“When what you are deeply passionate about, what you can be best in the world at and what drives your economic engine come together, not only does your work move toward greatness, but so does your life. For, in the end, it is impossible to have a great life unless it is a meaningful life. And it is very difficult to have a meaningful life without meaningful work. Perhaps, then, you might gain that rare tranquility that comes from knowing that you’ve had a hand in creating something of intrinsic excellence that makes a contribution. Indeed, you might even gain that deepest of all satisfactions: knowing that your short time here on this earth has been well spent, and that it mattered.”

Latest News


Tuesday, November 3, 2015


If you Google “KTM MotoGP bike,” you’ll quickly learn this new KTM has a 90-degree V-4 (hear the sound in the videos) and a steel-tube chassis with graceful bottom-braced aluminum swingarm. Everybody’s bottom-bracing these days because the rear shock and linkage have to move down to make room for an extension of the fuel tank under the seat. The front 60 percent of the RC16’s “tank” is a black carbon cover over the engine’s sealed intake airbox, fed through a generous-sized oval hole in the chin of the fairing. The rear part of the tank looks very Honda-like because its upper part, containing the far-back filler cap, is just a “conning-tower” that nicely fills the space between the airbox and the rider. Most of the fuel is lower down, closer to the machine/rider center of mass.
With every passing year, race bike designers have less and less to do, as once pointed out by Ducati’s distinguished former race engineer, Filippo Preziosi. Bore is limited to 81mm so that is the commonly chosen number, with a 48.5mm stroke. If you’re making a V-4, might as well choose the 90-degree cylinder angle that can make the engine self-balancing without a shaker shaft. One Akrapovic exhaust exits from the seat tail, one from under the rider’s right foot, which says “V4” quite clearly. Fuel quantity will be whatever Dorna allows in 2017—maybe 22 liters, but subject to change without notice. Wheelbase, rake, and trail are pretty uniform among the brands, and everyone works hard to make the swingarm as long as possible.
All these experienced companies know how to make power; the hard part these days is delivering it in a form that can be civilized with present electronic aids. The more power you make, the more ‘brutal’ (rough edged) it becomes, and the harder the bike becomes to ride (Ask Marc Marquez). Remember what Loris Capirossi said about one of his post-Ducati MotoGP rides: “This bike (a Suzuki), if you switch off the electronics, is unrideable. Worse than a 500.”
When you watch the video and listen to KTM’s engine pull away from a slow corner, you can hear just a trace of an occasional burble, which suggests the engine isn’t yet reaching for the last inch-ounce of torque. Historically, when teams decide they need more power, they extend valve overlap a bit, and you can usually hear this as a degree of gargling off the bottom. It’s a sure bet that another KTM has been thoroughly flogged on the dyno, hour after hour, to discover all the embarrassing stuff nobody wants to learn on the track—cracking of major castings, dark streaks on connecting rod bearing shells, instability in cam drives, oil accumulating in forbidden place(s). KTM, in its press release, emphasizes that this project is in-house. No Ilmor, no Cosworth, no “ghostwriters” mentioned. Full local control.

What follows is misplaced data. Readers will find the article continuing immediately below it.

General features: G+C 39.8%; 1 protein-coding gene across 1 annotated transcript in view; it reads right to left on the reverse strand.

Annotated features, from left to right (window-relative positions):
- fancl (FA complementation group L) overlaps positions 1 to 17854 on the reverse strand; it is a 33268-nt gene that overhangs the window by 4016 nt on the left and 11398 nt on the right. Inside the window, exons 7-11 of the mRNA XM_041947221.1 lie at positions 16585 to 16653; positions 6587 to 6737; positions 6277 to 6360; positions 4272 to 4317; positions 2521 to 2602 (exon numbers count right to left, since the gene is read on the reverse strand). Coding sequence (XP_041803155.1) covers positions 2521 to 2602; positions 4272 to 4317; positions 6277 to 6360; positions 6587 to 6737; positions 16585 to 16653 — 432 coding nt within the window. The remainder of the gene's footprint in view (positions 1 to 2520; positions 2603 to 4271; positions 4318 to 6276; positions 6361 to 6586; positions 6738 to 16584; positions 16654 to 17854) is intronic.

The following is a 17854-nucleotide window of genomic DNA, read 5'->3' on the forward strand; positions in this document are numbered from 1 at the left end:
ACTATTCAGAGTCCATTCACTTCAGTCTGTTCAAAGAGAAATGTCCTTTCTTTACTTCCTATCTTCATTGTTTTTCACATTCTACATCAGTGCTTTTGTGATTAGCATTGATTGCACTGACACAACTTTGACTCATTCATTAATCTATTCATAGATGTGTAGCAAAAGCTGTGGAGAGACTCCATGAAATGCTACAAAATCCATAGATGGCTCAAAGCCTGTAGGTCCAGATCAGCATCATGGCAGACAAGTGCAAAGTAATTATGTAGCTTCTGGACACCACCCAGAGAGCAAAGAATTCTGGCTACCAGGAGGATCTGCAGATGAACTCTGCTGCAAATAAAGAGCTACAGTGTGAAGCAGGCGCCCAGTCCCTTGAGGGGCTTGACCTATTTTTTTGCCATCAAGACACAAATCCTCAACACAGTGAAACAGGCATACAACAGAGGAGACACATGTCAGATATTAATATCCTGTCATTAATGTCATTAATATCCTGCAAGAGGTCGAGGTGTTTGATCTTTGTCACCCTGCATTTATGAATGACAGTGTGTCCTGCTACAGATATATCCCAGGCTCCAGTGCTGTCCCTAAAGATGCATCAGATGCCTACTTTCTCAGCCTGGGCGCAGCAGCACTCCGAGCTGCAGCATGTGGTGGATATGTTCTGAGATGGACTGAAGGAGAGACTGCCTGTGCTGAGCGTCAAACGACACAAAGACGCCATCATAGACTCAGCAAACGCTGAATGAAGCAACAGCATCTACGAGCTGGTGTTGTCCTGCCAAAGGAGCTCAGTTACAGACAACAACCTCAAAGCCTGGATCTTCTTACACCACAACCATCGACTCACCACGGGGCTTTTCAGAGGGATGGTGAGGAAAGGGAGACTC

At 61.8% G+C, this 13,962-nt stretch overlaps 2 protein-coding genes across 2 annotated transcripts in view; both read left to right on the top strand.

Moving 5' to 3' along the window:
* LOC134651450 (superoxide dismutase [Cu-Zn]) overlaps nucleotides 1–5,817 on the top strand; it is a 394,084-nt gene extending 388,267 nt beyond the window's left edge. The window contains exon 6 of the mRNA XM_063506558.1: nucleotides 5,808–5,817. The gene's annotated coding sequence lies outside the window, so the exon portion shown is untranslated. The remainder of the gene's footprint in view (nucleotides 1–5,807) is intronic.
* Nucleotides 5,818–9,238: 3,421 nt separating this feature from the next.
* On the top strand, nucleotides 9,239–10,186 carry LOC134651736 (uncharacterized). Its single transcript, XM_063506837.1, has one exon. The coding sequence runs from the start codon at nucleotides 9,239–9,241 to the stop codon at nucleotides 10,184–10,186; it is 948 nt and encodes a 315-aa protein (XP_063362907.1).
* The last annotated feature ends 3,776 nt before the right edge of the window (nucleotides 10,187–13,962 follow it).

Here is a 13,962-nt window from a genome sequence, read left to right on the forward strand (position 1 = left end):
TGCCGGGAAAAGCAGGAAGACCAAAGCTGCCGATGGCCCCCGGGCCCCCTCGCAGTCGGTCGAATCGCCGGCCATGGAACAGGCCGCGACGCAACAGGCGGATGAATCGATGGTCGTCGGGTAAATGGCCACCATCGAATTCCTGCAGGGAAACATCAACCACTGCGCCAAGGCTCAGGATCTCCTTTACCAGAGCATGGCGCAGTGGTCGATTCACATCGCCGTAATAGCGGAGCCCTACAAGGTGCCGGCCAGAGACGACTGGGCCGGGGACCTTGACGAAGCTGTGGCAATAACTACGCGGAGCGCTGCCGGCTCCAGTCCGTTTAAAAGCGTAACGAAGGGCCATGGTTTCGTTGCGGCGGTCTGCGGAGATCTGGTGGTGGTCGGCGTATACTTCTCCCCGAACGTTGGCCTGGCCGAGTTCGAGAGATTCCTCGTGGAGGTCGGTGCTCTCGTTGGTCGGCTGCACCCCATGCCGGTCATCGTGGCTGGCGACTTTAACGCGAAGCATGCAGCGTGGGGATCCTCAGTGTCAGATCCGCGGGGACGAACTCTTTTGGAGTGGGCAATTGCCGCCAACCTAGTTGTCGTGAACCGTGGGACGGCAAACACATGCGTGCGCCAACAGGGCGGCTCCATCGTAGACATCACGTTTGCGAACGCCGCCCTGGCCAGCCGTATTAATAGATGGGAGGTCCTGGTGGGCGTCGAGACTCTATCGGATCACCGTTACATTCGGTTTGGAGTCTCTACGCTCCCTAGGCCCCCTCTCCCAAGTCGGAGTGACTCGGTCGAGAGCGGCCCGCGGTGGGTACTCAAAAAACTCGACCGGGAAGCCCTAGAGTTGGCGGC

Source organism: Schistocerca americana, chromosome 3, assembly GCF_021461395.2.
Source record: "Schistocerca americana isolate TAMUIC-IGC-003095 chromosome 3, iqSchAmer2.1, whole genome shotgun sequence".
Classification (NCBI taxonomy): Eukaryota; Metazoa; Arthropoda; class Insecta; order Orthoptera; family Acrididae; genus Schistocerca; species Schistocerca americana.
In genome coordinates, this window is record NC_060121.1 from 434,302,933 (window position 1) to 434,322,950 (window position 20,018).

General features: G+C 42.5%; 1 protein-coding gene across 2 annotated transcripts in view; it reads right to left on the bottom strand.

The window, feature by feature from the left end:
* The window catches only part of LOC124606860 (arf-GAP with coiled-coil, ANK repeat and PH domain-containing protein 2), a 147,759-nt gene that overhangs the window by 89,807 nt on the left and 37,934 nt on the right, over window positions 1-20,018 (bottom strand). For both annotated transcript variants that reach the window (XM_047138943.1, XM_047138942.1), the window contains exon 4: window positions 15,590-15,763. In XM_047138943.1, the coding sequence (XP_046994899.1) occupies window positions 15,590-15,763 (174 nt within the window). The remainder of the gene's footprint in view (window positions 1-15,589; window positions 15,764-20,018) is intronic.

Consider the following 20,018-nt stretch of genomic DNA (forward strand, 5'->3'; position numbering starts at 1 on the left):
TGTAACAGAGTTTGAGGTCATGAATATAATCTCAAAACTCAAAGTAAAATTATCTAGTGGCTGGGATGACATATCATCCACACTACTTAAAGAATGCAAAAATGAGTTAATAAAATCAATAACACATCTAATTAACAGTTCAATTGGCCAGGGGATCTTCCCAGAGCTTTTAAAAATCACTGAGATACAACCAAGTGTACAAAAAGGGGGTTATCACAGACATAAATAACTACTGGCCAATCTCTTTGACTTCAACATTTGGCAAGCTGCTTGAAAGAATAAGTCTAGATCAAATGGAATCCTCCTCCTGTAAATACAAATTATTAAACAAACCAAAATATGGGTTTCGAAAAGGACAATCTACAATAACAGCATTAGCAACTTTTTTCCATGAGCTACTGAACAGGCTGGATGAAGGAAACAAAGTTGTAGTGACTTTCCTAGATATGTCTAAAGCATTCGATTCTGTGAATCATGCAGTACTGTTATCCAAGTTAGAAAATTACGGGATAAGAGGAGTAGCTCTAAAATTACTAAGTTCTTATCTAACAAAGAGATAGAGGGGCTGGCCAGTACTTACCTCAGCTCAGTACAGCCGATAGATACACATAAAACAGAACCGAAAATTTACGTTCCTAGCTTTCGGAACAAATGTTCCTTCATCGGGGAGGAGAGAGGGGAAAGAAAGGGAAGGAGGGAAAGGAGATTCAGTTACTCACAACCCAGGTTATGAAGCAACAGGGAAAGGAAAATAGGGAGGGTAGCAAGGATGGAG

How much power? Estimating a 16,000 rpm power peak (and assuming Dorna boss Carmele Ezpeleta doesn’t have a brainstorm as to how sell Honda on a restrictive Moto3-like rev limit before 2017), power will be in the vicinity of 240 to 245 hp. Photos show the entire opening in the fairing is filled top-to-bottom with radiator surface (with its middle taped for this test in cool conditions). But power (unless you don’t have the usual amount) has become irrelevant. Races are won by the total system (engine, suitably flexible chassis, rider, electronics) that exists to keep tires in best-possible condition, start-to-finish.
Very significantly, both sides and the nose of the RC16’s fairing are covered with the Red Bull message, and the three days of testing (“very many laps”) just completed took place at Austria’s Red Bull Ring track. Test rider was Alex Hoffmann, a veteran, and Mika Kallio has been signed for further testing this year.
KTM’s press release contained the usual expressions—“optimistic,” “positive,” “instructive,” “went smoothly according to plan.” When I phoned KTM North America to whinge for more details, I was told there were no more: “That’s just a tease they sent out.”
It is said that in 2017 KTM will also offer a customer version of this RC16 for track-day use. Price: 140,000 euros. That’s about $154,000.
Source: Cycle World

  • Blogger Comments
  • Facebook Comments


Post a Comment

Item Reviewed: KTM RC16 Description: Rating: 5 Reviewed By: Unknown
Scroll to Top